SPARK REVIEWS | Volume 10, October 2020, p.116
Sentinels Aloft: An Indifference of
Birds Book Review
MSt. English Literature | University of Oxford, UK
Birds have been concretised as familiar figures in literary tradition and the popular imagination: to name a few, they have been portents of death, icons of freedom, vestiges of idyllic times past. Yet these are appellations humans ascribe to birds, whom carry these manmade ideas on delicate wings. Birds, however, harbour scant attachment to us other than as purveyors of food scraps or abandoned shelter.
Through decentring the human point of view, Smyth helps us relinquish our entrenched biases of birds and, in effect, ourselves. He illuminates recesses of our humanity we wilfully ignore: the underbelly of human progress towards which we ourselves have been indifferent.
A revisionist environmental history
Growing up in a city where green space is ever dwindling, the boundaries between human life and urban wildlife are seldom crossed. I derive an almost childlike joy from spotting a Northern cardinal perching on a backyard tree, a spectacle of now-estranged fauna infiltrating human domain, our urban homes each a microcosm of the city it occupies. The spheres of human life and wildlife rarely collide—and when they do, we recall just how arbitrary these margins are. What makes An Indifference a compelling read is the flavour of novelty in what is—to a layperson like me—a science lesson about bird-human diplomacy. He urges us to unlearn and relearn our evolutionary course with renewed curiosity. Smyth does not alienate the reader with technicalities, either, as he outfits us with the repertoire of an ornithologist while maintaining accessibility. Reading the text, I am reacquainted with what have become inconsequential creatures camouflaged in the white noise of urbanity.
An Indifference invites us to consider the lived experience of birds before recorded time. Smyth offers a counternarrative to anthropocentric history as we know it, focalised by our avian neighbours. In Exploring Environmental History (2005), T.C. Smout summarises the discipline as “the history of wolf hunting from the perspective of what happens to the wolf as much as what happens to the hunter” (pp. 1-2). Smyth not only includes the bird’s outlook but prioritises it. The paradox of his project is that his ostensibly avian-centric account still fixates on the lives and movements of humans, the centre of gravity around which birds orbit. Smyth calibrates our outlook to the acuity of a bird to see our full radius of impact.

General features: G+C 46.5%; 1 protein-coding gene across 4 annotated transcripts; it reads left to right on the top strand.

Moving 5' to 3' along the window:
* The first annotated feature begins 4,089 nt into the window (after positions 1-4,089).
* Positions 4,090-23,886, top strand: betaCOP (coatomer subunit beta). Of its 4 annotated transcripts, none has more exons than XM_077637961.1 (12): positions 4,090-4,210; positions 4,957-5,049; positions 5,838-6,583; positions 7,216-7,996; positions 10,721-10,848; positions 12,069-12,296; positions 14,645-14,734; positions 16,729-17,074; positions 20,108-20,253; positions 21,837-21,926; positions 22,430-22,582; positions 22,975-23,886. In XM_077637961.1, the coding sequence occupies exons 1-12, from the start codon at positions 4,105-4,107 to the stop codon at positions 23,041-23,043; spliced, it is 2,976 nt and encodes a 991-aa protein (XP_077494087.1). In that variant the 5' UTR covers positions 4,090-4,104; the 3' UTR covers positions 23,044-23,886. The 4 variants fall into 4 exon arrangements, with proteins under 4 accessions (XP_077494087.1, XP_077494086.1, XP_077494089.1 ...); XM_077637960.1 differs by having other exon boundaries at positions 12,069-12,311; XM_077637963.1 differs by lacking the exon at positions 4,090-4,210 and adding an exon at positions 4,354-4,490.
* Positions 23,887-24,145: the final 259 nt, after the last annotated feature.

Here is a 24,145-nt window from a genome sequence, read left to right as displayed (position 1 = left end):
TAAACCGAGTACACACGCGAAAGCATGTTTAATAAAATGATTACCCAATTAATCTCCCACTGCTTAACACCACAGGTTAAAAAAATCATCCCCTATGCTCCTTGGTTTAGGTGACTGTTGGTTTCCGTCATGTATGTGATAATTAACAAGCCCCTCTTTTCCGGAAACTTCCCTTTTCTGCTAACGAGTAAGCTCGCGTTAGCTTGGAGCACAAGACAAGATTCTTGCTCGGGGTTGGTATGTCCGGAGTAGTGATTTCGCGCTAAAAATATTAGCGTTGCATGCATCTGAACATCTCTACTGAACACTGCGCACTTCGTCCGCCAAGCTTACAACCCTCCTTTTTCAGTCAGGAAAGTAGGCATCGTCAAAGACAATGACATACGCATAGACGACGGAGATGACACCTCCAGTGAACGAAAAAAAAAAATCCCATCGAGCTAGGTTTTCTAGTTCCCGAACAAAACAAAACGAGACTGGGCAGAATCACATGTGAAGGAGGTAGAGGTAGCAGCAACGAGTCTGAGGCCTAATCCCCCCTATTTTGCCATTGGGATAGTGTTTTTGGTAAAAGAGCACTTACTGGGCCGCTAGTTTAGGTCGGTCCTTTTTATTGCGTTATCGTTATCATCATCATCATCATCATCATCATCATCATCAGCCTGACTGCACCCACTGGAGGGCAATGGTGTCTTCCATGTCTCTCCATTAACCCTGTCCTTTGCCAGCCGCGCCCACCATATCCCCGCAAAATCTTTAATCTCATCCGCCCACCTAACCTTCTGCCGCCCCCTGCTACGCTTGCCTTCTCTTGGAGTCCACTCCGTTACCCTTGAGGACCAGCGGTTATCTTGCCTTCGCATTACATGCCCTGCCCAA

Smyth also individualises these birds by referring to their innumerable species names throughout the text. For once, we feel dwarfed and outnumbered. This only seems natural, as the species is comprised of “more specialists than generalists” (Smyth 2020, p. 26) in their habitats (farmland birds, moorland birds, wetland birds), just as we are experts in our professions. “If phenomenological archaeology is the practice of understanding prehistoric sites through our physical and emotional experience of them,” Mathew Lyons writes in a New Humanist review, “this is something like phenomenological ornithology: trying to understand birds through their experiences and behaviours” (2020, para. 3). Beyond decoding avian behaviour, however, this phenomenological thrust that Lyon observes is the engine of Smyth’s text; it is how he cultivates the audience’s affinity with birds. To this end, Smyth refracts our sense of being by reexamining the history of our species through the aerial, detached vantage point of birds.